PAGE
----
The responsibilities in the cabinet appear to have gone from....The statute imposes the duty on the Minister of the Environment, with some responsibility now for the President of the Treasury Board. It jumps from minister to minister. Sometimes it is Minister Monsef and then it's Minister Duclos, who went to the UN meeting.

So far as the feminist international assistance policy is the override, and part of that deals with climate change and environment, who has the budget and who is taking the lead on delivering our commitments on sustainable development?

10:05 a.m.

Chief Financial Officer and Assistant Deputy Minister, Corporate Planning, Finance and Information Technology, Department of Foreign Affairs, Trade and Development

Arun Thangaraj

The Minister of International Development has responsibility for climate change projects, as part of the $2.65-billion commitment, that take place in developing countries. Those are the projects that we deliver either bilaterally, country to country, or through our multilateral channels with development banks. We work very closely with Environment and Climate Change Canada on the overall approach. We often have to go to my colleagues at the Treasury Board Secretariat for approval of those initiatives, but it is a very coordinated approach. The Minister of International Development has specific responsibilities for the investments that fall under or that pertain to developing countries.

10:10 a.m.

NDP

Linda Duncan NDP Edmonton Strathcona, AB

The Minister of Environment and Climate Change signed the international—

10:10 a.m.

Liberal

The Chair Liberal Michael Levitt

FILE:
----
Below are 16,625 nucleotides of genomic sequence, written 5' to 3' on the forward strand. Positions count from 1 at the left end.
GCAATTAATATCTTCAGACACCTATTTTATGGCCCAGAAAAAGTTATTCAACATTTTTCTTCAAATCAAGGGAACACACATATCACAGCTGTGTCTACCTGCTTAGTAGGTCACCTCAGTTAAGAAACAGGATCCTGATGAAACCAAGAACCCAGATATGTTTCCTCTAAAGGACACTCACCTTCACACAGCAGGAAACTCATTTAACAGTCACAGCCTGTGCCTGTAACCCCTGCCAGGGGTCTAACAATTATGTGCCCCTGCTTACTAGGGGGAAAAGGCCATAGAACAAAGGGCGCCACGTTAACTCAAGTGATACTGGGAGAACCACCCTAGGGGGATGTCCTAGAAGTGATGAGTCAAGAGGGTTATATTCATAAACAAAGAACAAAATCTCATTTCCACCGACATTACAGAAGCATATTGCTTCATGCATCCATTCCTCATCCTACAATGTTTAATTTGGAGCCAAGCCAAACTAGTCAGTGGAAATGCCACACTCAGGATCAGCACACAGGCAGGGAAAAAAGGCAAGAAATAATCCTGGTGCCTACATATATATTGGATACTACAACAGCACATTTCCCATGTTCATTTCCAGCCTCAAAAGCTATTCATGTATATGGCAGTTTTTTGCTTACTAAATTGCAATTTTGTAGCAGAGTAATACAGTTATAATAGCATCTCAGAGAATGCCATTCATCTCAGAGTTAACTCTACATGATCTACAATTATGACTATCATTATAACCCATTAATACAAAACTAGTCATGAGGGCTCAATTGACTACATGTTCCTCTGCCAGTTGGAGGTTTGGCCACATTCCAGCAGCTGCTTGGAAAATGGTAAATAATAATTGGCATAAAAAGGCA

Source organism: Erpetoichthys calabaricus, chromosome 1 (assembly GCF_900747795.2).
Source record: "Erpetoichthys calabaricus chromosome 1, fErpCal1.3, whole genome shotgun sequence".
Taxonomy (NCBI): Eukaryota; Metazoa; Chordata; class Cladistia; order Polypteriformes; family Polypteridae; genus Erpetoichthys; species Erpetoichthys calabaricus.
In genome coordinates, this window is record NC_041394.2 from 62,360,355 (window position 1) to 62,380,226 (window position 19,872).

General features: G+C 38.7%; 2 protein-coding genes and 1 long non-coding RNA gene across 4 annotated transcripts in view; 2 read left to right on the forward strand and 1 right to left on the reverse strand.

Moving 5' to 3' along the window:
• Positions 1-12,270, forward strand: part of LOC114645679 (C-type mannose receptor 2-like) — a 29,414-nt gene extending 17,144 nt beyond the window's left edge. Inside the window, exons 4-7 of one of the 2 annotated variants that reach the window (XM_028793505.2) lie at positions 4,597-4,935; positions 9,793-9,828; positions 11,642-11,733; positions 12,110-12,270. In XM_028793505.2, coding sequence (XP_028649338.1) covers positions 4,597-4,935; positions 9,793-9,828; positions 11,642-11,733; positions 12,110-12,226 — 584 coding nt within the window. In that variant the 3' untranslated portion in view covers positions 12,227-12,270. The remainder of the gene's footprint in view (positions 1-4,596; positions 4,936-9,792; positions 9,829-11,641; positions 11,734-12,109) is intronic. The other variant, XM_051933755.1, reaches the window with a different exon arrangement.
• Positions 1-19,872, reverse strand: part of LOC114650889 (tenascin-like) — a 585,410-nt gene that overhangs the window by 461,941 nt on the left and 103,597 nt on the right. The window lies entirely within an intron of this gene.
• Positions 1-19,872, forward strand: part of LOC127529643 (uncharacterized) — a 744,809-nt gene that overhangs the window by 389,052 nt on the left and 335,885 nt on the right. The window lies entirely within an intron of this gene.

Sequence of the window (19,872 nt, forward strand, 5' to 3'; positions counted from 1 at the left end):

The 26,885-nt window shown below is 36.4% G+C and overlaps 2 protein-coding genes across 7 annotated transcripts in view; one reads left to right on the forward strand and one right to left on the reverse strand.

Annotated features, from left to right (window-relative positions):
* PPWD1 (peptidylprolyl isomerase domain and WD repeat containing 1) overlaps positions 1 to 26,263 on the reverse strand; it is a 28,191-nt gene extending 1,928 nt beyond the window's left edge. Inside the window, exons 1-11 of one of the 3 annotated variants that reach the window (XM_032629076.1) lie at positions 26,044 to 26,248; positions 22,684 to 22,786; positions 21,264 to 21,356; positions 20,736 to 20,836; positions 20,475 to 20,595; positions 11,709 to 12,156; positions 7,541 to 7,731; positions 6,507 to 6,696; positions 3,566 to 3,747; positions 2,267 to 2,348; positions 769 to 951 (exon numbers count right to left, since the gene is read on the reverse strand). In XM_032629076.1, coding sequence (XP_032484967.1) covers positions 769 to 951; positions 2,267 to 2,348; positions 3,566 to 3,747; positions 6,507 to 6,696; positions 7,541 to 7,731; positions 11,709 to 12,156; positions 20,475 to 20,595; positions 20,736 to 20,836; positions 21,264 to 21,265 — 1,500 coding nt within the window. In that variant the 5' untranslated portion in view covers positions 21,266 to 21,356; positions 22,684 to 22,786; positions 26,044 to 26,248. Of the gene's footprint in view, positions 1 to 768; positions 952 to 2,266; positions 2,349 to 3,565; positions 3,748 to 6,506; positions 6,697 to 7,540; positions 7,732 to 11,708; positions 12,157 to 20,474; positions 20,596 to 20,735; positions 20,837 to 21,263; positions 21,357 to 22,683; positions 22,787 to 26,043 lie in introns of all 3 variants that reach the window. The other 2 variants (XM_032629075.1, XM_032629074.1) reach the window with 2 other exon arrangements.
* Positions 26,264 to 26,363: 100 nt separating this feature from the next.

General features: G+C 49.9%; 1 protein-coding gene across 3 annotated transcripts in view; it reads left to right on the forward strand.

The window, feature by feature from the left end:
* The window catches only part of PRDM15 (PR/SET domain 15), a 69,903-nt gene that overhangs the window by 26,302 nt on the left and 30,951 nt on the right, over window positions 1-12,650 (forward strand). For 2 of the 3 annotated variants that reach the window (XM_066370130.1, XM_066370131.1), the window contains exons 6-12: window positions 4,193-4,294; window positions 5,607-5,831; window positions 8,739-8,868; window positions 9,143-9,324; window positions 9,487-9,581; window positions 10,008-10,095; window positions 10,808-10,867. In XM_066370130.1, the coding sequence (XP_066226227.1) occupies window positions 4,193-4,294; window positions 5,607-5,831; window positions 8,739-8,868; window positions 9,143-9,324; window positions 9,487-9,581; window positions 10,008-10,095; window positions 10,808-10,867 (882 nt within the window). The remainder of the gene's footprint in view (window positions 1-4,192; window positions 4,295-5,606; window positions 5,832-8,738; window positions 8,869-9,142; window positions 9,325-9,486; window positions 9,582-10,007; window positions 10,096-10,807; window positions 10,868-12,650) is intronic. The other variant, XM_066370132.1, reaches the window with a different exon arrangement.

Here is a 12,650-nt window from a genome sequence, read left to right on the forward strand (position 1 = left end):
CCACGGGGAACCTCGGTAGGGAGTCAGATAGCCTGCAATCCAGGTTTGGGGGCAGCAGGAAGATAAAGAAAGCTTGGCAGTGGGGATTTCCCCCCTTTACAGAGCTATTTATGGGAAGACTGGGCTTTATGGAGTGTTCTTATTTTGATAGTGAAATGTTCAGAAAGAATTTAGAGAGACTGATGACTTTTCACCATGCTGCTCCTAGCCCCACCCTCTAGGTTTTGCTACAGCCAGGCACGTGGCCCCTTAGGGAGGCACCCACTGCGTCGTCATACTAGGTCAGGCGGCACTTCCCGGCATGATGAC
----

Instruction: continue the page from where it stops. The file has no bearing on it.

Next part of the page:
That's time.

10:10 a.m.

NDP

Linda Duncan NDP Edmonton Strathcona, AB

Okay. If I have more time, I'd like to follow up.

It remains confusing.

10:10 a.m.

Liberal

The Chair Liberal Michael Levitt

Thank you.

We shall now move to MP Baylis, please.

10:10 a.m.

Liberal

Frank Baylis Liberal Pierrefonds—Dollard, QC

Thank you, Chair.

I'd like to ask a question about foreign aid. I'd like to understand how we do a breakdown by geography of our foreign aid. Where are the pockets in that?

10:10 a.m.

Chief Financial Officer and Assistant Deputy Minister, Corporate Planning, Finance and Information Technology, Department of Foreign Affairs, Trade and Development

Arun Thangaraj

We report on that through the OECD report. That's where we break down all of the government's official development assistance spending by country.

10:10 a.m.

Liberal

Frank Baylis Liberal Pierrefonds—Dollard, QC

Okay. What are the top three countries where our foreign aid is going?

10:10 a.m.

Chief Financial Officer and Assistant Deputy Minister, Corporate Planning, Finance and Information Technology, Department of Foreign Affairs, Trade and Development

Arun Thangaraj